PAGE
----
New candidate keen on moneyless future
St Arnaud farmer Richard Osmaston is pushing his crusade for a moneyless economy by standing for mayor of Nelson.
He is the fourth person to confirm a bid for the top office at Civic House. He will stand against incumbent Aldo Miccio, councillor Rachel Reese and police officer Inspector Brian McGurk.
Mr Osmaston said during his submission to the Nelson City Council annual plan hearings, which started yesterday, that he would stand on the single issue of promoting a "resource-based economy".
He said he believed in the need for a revolution from a monetary-based economy to a resource-based one, where everything was free and all work was voluntary, because humanity was looking at social breakdown like never before.
"I'm standing for mayor because I think I can make a difference for our future wellbeing.
"We are heading over a cliff - socially, financially, every way you can think of. So far, all anyone has done is address the symptoms, and there are so many now that everyone's exhausted fighting them."
The English-born and raised former aircraft engineer and commercial airline pilot told the Nelson Mail in an interview last year that the fact societies did not need money could be the most important problem the world solved.
Mr Osmaston said society was merely managing a decline, with problems arriving "faster than you can manage".
"We are just managing the symptoms and not looking at the real cause. You guys are doing a great job, but it's not working," he told councillors yesterday.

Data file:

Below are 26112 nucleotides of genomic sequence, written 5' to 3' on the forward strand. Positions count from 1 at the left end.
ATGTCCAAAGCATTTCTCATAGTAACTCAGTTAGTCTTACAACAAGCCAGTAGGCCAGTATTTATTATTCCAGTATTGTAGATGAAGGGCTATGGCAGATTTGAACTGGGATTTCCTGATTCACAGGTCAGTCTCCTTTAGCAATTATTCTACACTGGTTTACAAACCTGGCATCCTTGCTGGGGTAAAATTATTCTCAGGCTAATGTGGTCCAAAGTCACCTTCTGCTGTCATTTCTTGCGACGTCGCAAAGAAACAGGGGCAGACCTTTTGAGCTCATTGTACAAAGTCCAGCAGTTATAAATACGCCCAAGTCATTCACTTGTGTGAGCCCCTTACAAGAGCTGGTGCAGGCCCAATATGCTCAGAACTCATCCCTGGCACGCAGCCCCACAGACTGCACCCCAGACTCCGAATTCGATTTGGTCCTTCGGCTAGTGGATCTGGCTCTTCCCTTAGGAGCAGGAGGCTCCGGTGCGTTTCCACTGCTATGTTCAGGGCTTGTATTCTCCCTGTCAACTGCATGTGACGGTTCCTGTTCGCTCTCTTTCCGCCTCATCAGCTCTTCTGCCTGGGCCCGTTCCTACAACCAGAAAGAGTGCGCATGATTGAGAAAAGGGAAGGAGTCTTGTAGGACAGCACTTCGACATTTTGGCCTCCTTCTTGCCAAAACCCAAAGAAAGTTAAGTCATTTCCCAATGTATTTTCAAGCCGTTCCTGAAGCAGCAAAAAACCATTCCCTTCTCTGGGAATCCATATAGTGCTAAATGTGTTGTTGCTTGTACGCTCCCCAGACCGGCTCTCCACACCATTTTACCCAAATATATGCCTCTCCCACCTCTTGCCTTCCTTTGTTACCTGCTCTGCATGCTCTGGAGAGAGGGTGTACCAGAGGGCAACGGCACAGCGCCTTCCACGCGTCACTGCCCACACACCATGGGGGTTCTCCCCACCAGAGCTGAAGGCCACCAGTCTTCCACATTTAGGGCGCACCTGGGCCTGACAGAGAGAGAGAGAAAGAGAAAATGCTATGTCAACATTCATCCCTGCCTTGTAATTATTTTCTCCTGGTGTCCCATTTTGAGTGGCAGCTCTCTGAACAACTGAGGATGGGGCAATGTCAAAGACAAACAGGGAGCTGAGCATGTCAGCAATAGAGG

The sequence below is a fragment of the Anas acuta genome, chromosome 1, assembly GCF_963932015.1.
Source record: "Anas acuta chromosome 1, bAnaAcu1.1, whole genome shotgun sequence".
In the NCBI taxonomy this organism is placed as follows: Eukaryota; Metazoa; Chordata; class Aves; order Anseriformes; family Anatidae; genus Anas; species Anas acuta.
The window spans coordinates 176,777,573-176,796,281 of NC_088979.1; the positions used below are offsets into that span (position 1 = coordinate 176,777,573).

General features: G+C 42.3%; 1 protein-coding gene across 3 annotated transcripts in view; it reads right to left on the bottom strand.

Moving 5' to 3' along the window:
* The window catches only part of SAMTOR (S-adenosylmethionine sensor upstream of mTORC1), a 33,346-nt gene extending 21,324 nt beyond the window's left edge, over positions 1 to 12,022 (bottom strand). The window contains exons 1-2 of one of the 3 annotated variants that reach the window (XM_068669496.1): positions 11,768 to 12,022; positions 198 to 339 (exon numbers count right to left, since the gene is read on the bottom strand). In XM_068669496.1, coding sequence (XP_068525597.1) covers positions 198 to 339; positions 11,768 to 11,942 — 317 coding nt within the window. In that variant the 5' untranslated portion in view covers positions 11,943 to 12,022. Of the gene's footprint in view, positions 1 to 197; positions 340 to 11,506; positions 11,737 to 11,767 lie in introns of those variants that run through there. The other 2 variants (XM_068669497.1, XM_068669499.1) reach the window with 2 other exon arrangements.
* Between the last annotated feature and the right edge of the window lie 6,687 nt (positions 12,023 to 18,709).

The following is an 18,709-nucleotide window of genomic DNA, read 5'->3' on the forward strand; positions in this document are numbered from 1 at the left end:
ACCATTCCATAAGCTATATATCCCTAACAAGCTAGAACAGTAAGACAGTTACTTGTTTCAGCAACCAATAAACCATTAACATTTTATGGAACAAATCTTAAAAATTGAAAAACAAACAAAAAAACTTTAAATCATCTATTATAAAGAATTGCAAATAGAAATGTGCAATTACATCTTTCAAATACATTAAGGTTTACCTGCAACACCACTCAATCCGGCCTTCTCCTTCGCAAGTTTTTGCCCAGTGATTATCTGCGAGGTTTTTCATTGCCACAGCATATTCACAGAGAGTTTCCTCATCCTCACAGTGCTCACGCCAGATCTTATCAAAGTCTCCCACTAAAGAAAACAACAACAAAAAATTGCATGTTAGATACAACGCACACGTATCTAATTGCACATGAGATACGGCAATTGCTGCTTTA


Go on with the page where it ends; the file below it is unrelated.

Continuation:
He proposed that the council set up a body or group to focus on future problem-solving.
He said the council's Framing the Future strategy [Nelson 2060] was a great idea but he could not see it working.
In answer to a question from councillor Mike Ward about whether the strategy might be a way towards formulating answers, Mr Osmaston said he felt the vision needed to be broader.
Mr Osmaston, who grew up in a politically aware family, said he knew little about local government but was serious about getting elected.
He rejected the suggestion that he was using the mayoral platform to attract attention to the alternative economy concept, touted by the Zeitgeist Movement as a panacea for the world's problems. Mr Osmaston belongs to the movement but is not an official or chapter leader.
"There's no right platform so I'll take any I can get."
He said he trusted the people currently running the council but they were, "trying to walk with concrete boots".
"We are on a rising tide of disillusionment. This is about offering an alternative, because in my lifetime I've seen none. It's just more of the same - or, as Aldo says, ‘business as usual'."
Mr Osmaston said the first thing he would do if elected would be educating people on the council about the potential to operate the economy without money.
He would also move to the city, and to prove that he was genuine about a moneyless economy, he would turn down the $116,000 mayoral salary.
Mr Osmaston said he chose not to stand in Tasman district because the dialogue was more intense in Nelson city and things happened much faster there.
"It's a more invigorated environment where diverse views are accommodated.
"The most important thing is belief in your material."
The Nelson Mail